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Class Rules

From the first community school in 1848 to the multiple schools of today, this exhibition looked at the ways education has evolved in and around Albury.

Schooling in Albury has come a long way since 1850. Our education is different from our grandparents, and it continues to develop. Today, there is a diverse range of schools that support students of a variety of backgrounds and needs.

Government schooling began developing in Albury in the late 1840s. Although a small inland community with a population of 442, Albury town was growing quickly. In 1848 a Board of National Education was appointed to supervise the establishment of the New South Wales schools system. Vocal support in Albury led to the building of a community school with the National School Board paying for two-thirds and community fundraising covering the remaining sum of 60 pounds. Henry Rich was Albury’s first teacher; working six days a week, 9.00 am. to 5.30 pm. Pupils ranged in age from 3 to 18 years.

Black Range School Admission Register,1874-1886. ARM 09.525 .
Black Range School Admission Register,1874-1886. ARM 09.525 .
Albury High School prefect's blazer, 1968, ARM 94.009.
Albury High School prefect's blazer, 1968, ARM 94.009.
Young women in uniform, 1913-14. ARM 85.086.

The 1850s saw continued rapid growth in the area. As a result, the demand for schools and educational services developed with it and the growing town called for an upgrade on their one-room community school. Albury’s first mayor, James Fallon, was a strong advocate for public education. He was instrumental in the opening of the Albury Model School (now Albury Public School) on Olive Street on Monday 13 January 1862. A school at Black Range, later Lavington, opened in a bark hut in 1865. It closed after 12 months and did not reopen till 1874 with the new teacher sleeping on the classroom floor until accommodation was found.

Schooling was co-educational until 1870 and, in 1880, The Public Instruction Act gave structure to education. Attendance was compulsory and holidays were set at three weeks over Christmas and New Year and two weeks at mid-winter. During this time private schooling also received a boost. Congregational minister, Rev Joseph Masters, opened the Albury Grammar School in Young Street in 1876. Girls attended the Grammar School till 1926 when Miss Windrida opened Rosehill which later became Woodstock in 1939. Today, the Albury Grammar and Woodstock schools form Scots School.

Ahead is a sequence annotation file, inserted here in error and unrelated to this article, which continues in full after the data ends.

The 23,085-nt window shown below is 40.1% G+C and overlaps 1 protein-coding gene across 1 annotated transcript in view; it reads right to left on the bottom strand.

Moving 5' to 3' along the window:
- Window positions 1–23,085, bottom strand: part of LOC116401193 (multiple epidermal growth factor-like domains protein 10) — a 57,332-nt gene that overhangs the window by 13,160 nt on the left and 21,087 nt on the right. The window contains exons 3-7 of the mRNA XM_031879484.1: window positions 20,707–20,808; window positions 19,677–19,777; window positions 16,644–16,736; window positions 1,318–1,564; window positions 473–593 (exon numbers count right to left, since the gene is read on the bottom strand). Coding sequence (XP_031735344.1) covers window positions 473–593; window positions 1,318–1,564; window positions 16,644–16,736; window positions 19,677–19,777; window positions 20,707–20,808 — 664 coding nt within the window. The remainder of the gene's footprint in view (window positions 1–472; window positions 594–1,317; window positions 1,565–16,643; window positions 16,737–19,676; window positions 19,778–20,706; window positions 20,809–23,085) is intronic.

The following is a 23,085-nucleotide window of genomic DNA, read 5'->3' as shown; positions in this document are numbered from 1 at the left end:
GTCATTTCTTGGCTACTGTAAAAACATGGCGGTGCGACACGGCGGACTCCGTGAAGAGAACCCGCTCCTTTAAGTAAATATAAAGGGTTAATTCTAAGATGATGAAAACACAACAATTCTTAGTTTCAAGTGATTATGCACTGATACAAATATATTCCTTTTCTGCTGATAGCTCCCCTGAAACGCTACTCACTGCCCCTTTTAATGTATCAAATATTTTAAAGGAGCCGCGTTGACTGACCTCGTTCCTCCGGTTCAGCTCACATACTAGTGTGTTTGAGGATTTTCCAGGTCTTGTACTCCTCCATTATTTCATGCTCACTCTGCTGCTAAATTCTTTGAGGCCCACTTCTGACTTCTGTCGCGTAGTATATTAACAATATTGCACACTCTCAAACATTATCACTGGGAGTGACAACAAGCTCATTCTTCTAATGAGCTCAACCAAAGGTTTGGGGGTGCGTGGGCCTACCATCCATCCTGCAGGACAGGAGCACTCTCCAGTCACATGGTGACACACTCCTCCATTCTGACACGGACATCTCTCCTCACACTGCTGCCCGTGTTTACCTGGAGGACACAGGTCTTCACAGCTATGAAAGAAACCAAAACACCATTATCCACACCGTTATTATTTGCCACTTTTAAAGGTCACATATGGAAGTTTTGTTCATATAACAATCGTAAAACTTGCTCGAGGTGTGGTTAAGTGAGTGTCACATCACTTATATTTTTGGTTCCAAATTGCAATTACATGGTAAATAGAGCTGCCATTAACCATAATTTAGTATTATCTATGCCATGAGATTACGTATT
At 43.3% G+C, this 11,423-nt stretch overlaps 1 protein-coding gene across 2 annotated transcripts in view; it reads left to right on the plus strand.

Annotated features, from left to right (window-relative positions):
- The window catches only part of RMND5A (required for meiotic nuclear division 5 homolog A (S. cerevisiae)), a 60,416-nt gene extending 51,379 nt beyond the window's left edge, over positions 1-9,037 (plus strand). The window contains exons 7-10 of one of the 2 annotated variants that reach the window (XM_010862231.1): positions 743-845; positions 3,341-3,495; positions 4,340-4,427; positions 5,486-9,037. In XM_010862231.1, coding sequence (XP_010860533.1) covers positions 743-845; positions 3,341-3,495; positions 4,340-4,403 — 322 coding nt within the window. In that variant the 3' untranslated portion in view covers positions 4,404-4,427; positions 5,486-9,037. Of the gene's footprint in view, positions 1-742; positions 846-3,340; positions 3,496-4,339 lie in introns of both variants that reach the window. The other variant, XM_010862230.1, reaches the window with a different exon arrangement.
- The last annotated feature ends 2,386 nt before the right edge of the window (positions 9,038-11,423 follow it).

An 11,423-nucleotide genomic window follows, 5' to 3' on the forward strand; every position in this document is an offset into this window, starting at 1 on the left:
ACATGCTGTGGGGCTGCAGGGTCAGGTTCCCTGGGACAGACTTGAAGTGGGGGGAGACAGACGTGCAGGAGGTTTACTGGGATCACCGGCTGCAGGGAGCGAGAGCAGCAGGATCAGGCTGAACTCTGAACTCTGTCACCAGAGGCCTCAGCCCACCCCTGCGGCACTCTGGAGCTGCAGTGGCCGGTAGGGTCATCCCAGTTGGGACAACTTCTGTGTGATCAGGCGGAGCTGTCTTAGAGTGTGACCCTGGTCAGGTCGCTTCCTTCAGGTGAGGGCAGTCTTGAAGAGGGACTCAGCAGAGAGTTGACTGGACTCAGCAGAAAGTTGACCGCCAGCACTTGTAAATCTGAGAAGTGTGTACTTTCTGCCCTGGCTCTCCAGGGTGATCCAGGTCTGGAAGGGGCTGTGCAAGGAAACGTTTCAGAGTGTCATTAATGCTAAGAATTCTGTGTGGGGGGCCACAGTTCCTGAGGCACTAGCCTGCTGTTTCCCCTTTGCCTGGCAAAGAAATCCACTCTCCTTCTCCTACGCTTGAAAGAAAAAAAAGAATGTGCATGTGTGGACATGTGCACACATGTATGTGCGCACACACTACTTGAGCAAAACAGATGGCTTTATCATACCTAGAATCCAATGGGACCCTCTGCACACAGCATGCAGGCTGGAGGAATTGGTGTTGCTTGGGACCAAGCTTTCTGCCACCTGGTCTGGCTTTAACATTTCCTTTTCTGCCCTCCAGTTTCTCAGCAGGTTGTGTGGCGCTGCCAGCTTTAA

Arithmetic book,1919. ARM 09.784.
Arithmetic book,1919. ARM 09.784.
Albury Grammar School exam and report slip for Phyllis Merkel, 1926. ARM 11.877.
Albury Grammar School exam and report slip for Phyllis Merkel, 1926. ARM 11.877.

Albury Parents and Citizens Association was formed in 1909 and immediately agitated for better public schooling including a High School offering matriculation subjects. Albury High School began on Thurgoona Street in 1912 with courses soon extended to include the Leaving Certificate Examination subjects. The high school moved to its current iconic Kiewa Street site in 1928 with over 200 students.

The 1960s and 1970s saw dramatic growth in and around the now-city. As such, new schools like Lavington East Public School and North Albury High School (now James Fallon High) opened up with strict zonings. What followed were decades of government changes, road and infrastructure development and an expanding national and regional population. All these factors influenced the development of schooling in the area.

From a one-classroom community school to multiple primary and secondary schooling facilities; education in Albury has grown immensely along with our city.

Children boarding a Martin's school bus at Albury Public School. ARM 05.010.21.
Photograph of a group of school children sitting under a tree at Albury Public School in 1960, eating their lunches. Border Mail image, 1960. ARM 05.010.27.
A black and white photograph of the top of class boys from Albury Christian Brothers College in 1960. Border Mail image, 1960. ARM 05.010.28.
Woodstock Girls verse-speaking choir entertaining guests at the opening ceremony of the Floral Festival at the Albury Sportsground, 1960. ARM 05.010.34.
Group of schoolchildren at Lavington Public School enjoying free milk. Free milk was introduced to NSW schools in 1952, Border Mail image. ARM 05.010.39.
Children in a classroom at Lavington East Public School, which opened in April 1959. Years 3, 4 and 5 are pictured on their first day with the head teacher, John Orth. Border Mail image. ARM 05.010.45.
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